By NIRAN AL-AGBA, MD (7)
I will never forget her face. She was only thirteen. She had a significant cognitive disability, a result of an anoxic injury at birth. She found her way to my clinic one late Friday afternoon in July almost two decades ago. Her mother was a nurse and noticed her daughter had not had a period in the last two months. Her pregnancy test came back positive. I wanted to cry.
The questions I had to ask this young girl were agonizing. When asked if she had sex, she looked at me and shook her head back and forth, to say no, she had not had sex before. She was telling the truth. Having sex implies consent. When I asked if someone had touched her private area, she nodded her head up and down and said there were two boys. She thought they might have been about her age. She did not know who they were. She had never seen them before or since. I asked if she could remember their faces. She could not.
The two boys pushed her down on a grassy area next to the high school football field when she was walking home one day. She remembered it was raining because she had been looking up at the sky until they stopped hurting her. She told me about the pain she experienced, down there, and she pointed to her vaginal area. She told me there was some bleeding afterward at home. She did not tell anyone about what had happened, even her mother. I am not sure if she really understood what had been done to her. I tried to put myself in her place to understand how hard it must be to be telling me her story now.
Taking her small hand in mine, I told her she was pregnant. Her shoulders slumped forward and she looked at the floor. “Do you know what that means?” She nodded her head up and down, then said “there is a baby in here” gesturing toward her abdomen. It was more question than answer. She was not capable of understanding how horrifying it was that she never made a choice to become a mother.
She was still a child herself.
By STEPHEN SOUMERAI and KIP SULLIVAN (29)
Federal programs designed to cut costs and improve health by penalizing doctors and hospitals are failing at an alarming rate. Some of them actually harm patients, and many don’t cut costs. One in particular, the Hospital Readmissions Reduction Program (HRRP), may have caused thousands of deaths instead of preventing them, and probably hasn’t saved money during its seven years in operation.
The Centers for Medicare and Medicaid Services began reviewing the safety of this program on Jan. 19. It shouldn’t take CMS nearly four months to err on the side of caution and pull the plug on it.
The HRRP was imposed upon Medicare by the Affordable Care Act. Its goal makes sense: reduce the number of patients readmitted to hospitals soon after being discharged. But its approach — penalizing hospitals millions of dollars if their rate of readmissions within 30 days exceeds an arbitrary threshold — makes no sense at all.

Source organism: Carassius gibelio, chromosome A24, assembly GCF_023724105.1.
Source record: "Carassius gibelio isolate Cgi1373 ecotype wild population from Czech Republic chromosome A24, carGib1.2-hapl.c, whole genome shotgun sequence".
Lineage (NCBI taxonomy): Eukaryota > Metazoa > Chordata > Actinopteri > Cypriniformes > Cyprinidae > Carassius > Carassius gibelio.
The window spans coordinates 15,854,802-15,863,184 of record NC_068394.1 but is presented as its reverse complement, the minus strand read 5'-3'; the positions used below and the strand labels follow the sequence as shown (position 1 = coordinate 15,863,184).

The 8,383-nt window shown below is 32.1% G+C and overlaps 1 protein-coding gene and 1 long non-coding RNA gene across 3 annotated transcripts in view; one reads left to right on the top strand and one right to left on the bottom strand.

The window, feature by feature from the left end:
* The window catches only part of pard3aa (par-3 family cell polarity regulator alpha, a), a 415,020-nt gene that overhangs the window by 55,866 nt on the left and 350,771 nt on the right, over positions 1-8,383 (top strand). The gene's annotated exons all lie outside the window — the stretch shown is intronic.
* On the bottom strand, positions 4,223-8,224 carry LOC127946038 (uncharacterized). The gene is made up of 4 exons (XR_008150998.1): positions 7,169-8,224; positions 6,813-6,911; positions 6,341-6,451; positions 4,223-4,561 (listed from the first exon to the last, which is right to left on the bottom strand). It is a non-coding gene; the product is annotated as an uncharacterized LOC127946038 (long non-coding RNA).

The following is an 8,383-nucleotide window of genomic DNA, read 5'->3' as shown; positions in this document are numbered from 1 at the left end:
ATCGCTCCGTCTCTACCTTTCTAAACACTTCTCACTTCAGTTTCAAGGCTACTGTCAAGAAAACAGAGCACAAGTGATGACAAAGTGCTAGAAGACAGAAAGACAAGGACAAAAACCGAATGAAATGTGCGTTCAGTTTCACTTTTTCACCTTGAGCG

The HRRP and other federal “pay for performance programs” were under fire before they began. Evidence suggested that some hospitals would try to avoid penalties by not readmitting patients within the 30-day window, or if they showed up in the emergency department during that time would treat them there and send them home or place them in so-called observation units rather than admitting them to the hospital. There were also indications that these kinds of programs would disproportionately harm socially disadvantaged individuals.
Influential health policy experts either ignored this evidence or downplayed it.
By PETER ELIAS, MD
I precipitated a recent online discussion about healthcare’s obsession with measurement (quality metrics is the current buzz phrase) when I quoted two aphorisms that highlight some problems with metrics and targets:
Goodhart’s Law: “When a measure becomes a target, it ceases to be a good measure,”
Campbell’s Law: “The more a metric is used, the more likely it is to “corrupt the process it is intended to monitor.”
One comment rubbed me the wrong way because it implied that measurement reduces harm:
“In my experience, what unites liberal and conservative doctors alike is their conviction that they are being measured unfairly….My view is that those who are upset about the burden on physicians of unnecessary measurement need to show that they understand the death and injury toll of lack of measurement caused before we trust them with the pruning knife.”
Measurement does not reduce harm or improve quality.
I love data (the result of measurement). As a clinician I used measurement all day, every day. I couldn’t have practiced medicine without it. But measuring a patient’s blood pressure does absolutely nothing to change that patient’s blood pressure. What improves the blood pressure are interventions. If the right thing is measured correctly, and if the measurement contributes to well-tailored interventions, then improvement occurs. Measurements must be part of a process by which one can improve the quality of one’s interventions.